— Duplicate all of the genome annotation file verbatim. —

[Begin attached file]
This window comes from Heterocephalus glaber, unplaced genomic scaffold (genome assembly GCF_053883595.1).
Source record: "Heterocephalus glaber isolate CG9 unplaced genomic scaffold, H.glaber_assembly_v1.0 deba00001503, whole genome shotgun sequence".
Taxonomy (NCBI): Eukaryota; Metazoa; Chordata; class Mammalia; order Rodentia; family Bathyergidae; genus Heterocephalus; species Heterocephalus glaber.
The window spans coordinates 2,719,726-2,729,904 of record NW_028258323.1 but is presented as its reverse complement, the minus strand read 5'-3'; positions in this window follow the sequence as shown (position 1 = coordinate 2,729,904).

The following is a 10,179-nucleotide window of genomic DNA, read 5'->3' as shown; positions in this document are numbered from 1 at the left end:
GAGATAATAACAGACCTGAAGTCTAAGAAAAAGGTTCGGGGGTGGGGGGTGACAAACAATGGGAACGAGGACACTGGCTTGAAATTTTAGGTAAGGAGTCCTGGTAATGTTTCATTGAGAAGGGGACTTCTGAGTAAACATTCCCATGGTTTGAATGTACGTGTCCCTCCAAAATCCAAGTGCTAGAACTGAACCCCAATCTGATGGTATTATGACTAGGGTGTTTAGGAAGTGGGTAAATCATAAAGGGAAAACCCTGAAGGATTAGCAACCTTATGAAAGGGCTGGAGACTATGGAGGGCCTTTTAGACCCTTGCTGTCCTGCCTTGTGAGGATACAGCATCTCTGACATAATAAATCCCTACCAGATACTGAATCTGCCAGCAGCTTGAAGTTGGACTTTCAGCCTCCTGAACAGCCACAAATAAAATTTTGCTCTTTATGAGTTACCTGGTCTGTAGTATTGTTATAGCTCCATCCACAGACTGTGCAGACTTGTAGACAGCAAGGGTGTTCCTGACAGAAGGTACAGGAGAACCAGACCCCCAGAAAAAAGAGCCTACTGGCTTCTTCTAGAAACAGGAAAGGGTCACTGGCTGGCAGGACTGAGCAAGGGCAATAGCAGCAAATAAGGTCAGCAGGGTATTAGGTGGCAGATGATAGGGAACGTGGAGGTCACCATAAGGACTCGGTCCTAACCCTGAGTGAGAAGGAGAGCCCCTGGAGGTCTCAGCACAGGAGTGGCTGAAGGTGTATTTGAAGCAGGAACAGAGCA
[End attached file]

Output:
This window comes from Heterocephalus glaber, unplaced genomic scaffold (genome assembly GCF_053883595.1).
Source record: "Heterocephalus glaber isolate CG9 unplaced genomic scaffold, H.glaber_assembly_v1.0 deba00001503, whole genome shotgun sequence".
Taxonomy (NCBI): Eukaryota; Metazoa; Chordata; class Mammalia; order Rodentia; family Bathyergidae; genus Heterocephalus; species Heterocephalus glaber.
The window spans coordinates 2,719,726-2,729,904 of record NW_028258323.1 but is presented as its reverse complement, the minus strand read 5'-3'; positions in this window follow the sequence as shown (position 1 = coordinate 2,729,904).

The following is a 10,179-nucleotide window of genomic DNA, read 5'->3' as shown; positions in this document are numbered from 1 at the left end:
GAGATAATAACAGACCTGAAGTCTAAGAAAAAGGTTCGGGGGTGGGGGGTGACAAACAATGGGAACGAGGACACTGGCTTGAAATTTTAGGTAAGGAGTCCTGGTAATGTTTCATTGAGAAGGGGACTTCTGAGTAAACATTCCCATGGTTTGAATGTACGTGTCCCTCCAAAATCCAAGTGCTAGAACTGAACCCCAATCTGATGGTATTATGACTAGGGTGTTTAGGAAGTGGGTAAATCATAAAGGGAAAACCCTGAAGGATTAGCAACCTTATGAAAGGGCTGGAGACTATGGAGGGCCTTTTAGACCCTTGCTGTCCTGCCTTGTGAGGATACAGCATCTCTGACATAATAAATCCCTACCAGATACTGAATCTGCCAGCAGCTTGAAGTTGGACTTTCAGCCTCCTGAACAGCCACAAATAAAATTTTGCTCTTTATGAGTTACCTGGTCTGTAGTATTGTTATAGCTCCATCCACAGACTGTGCAGACTTGTAGACAGCAAGGGTGTTCCTGACAGAAGGTACAGGAGAACCAGACCCCCAGAAAAAAGAGCCTACTGGCTTCTTCTAGAAACAGGAAAGGGTCACTGGCTGGCAGGACTGAGCAAGGGCAATAGCAGCAAATAAGGTCAGCAGGGTATTAGGTGGCAGATGATAGGGAACGTGGAGGTCACCATAAGGACTCGGTCCTAACCCTGAGTGAGAAGGAGAGCCCCTGGAGGTCTCAGCACAGGAGTGGCTGAAGGTGTATTTGAAGCAGGAACAGAGCA